Etomidate vs Ketamine in Trauma

Comparison of Etomidate and Ketamine for Induction During Rapid Sequence Intubation of Adult Trauma Patients
Upchurch et al. Annals of Emergency Medicine. January 2017.

Objective: to compare outcomes between etomidate and ketamine in trauma patients

Methods: retrospective review of a change in protocol from etomidate to ketamine for induction in trauma patients. From January 2011 to December 2012, etomidate was the on-protocol induction agent, replaced by ketamine in December 2012 until the study end in December 2014.  Clinicians were able to choose off-protocol induction agents as deemed necessary at any point.

              A total of 968 patients requiring intubation in the ED were enrolled; 54% induced with etomidate and 46% with ketamine.  Doses for etomidate were 0.3mg/kg and ketamine 1-2mg/kg.

Outcomes: primary outcome was death in the ED or death during hospitalization.  Secondary measures included ICU-free days, ventilator-free days, pressor-free days and hospital acquired sepsis, among others.

Hospital mortality No Significant Difference
ICU days No Significant Difference
Ventilator-free days No Significant Difference
Hospital acquired sepsis No Significant Difference
Need for steroids No Significant Difference
Time to discharge No Significant Difference
First pass success No Significant Difference
Peri-intubation arrest No Significant Difference

Furthermore, a subgroup pertinent to ketamine folklore was defined as severe head trauma.  This group included intracranial hemorrhage, DAI or shear injury on first CT.   This group also did not differ from etomidate in mortality, adding to the growing data ketamine is not contraindicated in head trauma.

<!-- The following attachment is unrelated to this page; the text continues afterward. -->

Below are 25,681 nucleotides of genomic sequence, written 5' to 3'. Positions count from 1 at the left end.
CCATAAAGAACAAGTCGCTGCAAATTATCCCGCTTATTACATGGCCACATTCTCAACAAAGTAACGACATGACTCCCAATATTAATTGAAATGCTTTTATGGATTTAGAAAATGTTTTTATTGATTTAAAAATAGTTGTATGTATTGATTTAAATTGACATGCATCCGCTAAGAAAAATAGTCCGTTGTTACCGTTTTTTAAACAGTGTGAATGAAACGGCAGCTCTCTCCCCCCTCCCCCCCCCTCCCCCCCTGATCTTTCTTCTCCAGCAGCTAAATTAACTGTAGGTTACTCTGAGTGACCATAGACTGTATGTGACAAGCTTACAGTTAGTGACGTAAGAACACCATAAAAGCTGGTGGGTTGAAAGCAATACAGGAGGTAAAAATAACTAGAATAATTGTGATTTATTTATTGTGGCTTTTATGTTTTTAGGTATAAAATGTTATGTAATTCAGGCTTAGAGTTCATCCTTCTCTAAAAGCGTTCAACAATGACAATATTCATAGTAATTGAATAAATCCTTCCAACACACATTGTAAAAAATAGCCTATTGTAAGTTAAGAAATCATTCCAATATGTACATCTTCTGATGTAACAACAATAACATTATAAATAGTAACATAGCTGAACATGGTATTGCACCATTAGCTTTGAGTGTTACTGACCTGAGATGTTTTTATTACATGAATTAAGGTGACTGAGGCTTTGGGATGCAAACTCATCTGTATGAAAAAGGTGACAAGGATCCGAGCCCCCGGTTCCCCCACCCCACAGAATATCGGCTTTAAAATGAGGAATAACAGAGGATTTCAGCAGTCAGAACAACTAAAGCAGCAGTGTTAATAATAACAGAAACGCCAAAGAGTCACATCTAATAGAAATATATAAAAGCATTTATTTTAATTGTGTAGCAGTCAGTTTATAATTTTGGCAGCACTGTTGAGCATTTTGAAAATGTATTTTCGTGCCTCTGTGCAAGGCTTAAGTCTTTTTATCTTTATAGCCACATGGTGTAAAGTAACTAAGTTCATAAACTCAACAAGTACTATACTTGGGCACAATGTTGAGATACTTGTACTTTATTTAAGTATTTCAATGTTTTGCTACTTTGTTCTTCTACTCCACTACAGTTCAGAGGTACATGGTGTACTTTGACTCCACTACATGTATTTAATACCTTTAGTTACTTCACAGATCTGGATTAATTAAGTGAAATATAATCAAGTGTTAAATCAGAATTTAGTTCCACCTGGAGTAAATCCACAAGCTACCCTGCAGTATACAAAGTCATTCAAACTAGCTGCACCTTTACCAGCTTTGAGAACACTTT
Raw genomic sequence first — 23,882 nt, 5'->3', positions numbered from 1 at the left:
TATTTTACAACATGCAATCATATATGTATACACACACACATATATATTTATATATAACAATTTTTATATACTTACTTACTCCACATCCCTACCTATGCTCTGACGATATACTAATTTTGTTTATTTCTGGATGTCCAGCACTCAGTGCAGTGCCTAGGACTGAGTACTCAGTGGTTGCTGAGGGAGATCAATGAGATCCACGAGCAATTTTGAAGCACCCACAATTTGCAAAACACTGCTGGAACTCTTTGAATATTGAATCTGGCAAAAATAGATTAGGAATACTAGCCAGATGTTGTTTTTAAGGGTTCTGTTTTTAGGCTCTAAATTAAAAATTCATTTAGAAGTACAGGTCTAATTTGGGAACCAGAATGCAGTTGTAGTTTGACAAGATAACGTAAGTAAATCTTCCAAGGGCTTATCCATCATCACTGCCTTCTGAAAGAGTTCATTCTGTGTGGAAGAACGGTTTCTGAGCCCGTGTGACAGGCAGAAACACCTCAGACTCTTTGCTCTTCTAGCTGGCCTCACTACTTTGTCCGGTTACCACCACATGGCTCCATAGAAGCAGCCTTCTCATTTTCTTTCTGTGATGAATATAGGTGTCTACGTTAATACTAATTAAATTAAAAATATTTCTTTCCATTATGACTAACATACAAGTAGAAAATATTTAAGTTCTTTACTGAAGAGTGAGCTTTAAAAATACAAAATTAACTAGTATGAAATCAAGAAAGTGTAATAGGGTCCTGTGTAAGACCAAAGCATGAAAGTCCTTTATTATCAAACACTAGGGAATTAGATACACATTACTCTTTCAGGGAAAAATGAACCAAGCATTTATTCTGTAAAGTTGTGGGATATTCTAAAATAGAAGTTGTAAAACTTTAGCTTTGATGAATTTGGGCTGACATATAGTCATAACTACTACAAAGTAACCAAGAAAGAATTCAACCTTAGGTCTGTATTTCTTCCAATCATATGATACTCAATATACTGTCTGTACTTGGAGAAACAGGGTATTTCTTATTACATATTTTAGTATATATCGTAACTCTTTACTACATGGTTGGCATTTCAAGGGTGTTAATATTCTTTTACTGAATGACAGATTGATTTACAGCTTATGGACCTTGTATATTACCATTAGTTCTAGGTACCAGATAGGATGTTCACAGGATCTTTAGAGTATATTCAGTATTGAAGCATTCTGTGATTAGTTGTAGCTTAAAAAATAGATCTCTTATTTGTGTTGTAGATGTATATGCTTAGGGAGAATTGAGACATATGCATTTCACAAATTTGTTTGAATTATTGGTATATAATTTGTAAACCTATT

But! While there was no significant difference, this chart demonstrates the mortality odds ratio in each subgroup with a trend favoring etomidate.


This is, to date, the largest study comparing etomidate and ketamine so it is unlikely that we’ll see a study with higher power than this in the near future.


This is the latest of a few studies showing non-inferiority of etomidate to ketamine or other induction agents.  This includes 2009 Lancet article with approx. 220 patients in ‘acutely ill medical patients’ and a Cochrane Review from 2015.  Both of these demonstrate similar findings in the primary outcome of mortality as well as minimal differences in secondary outcomes.  Etomidate and the discussion of adrenal suppression was not directly addressed in this study other than the need for steroids, which had no difference.  Ketamine again was shown to be safe in head trauma despite historical anecdotes.  Does this affect my practice? Short answer, yes. It gives me further confidence to broaden my use of ketamine for induction as the body of evidence demonstrating its safety grows in multiple scenarios.


read_icon_512Cameron P. Upchurch. Comparison of Etomidate and Ketamine for Induction during Rapid Sequence Intubation of Adult Trauma Patients. Ann Emerg Med. 2017 Jan; 69(1): 24–33.e2

read_icon_512Jabre, Patricia et al. Etomidate versus ketamine for rapid sequence intubation in acutely ill patients: a multicentre randomised controlled trial. The Lancet , Volume 374 , Issue 9686 , 293 – 300

read_icon_512Bruder EA, Ball IM, Ridi S, Pickett W, Hohl C. Single induction dose of etomidate versus other induction agents for endotracheal intubation in critically ill patients. Cochrane Database of Systematic Reviews 2015, Issue 1.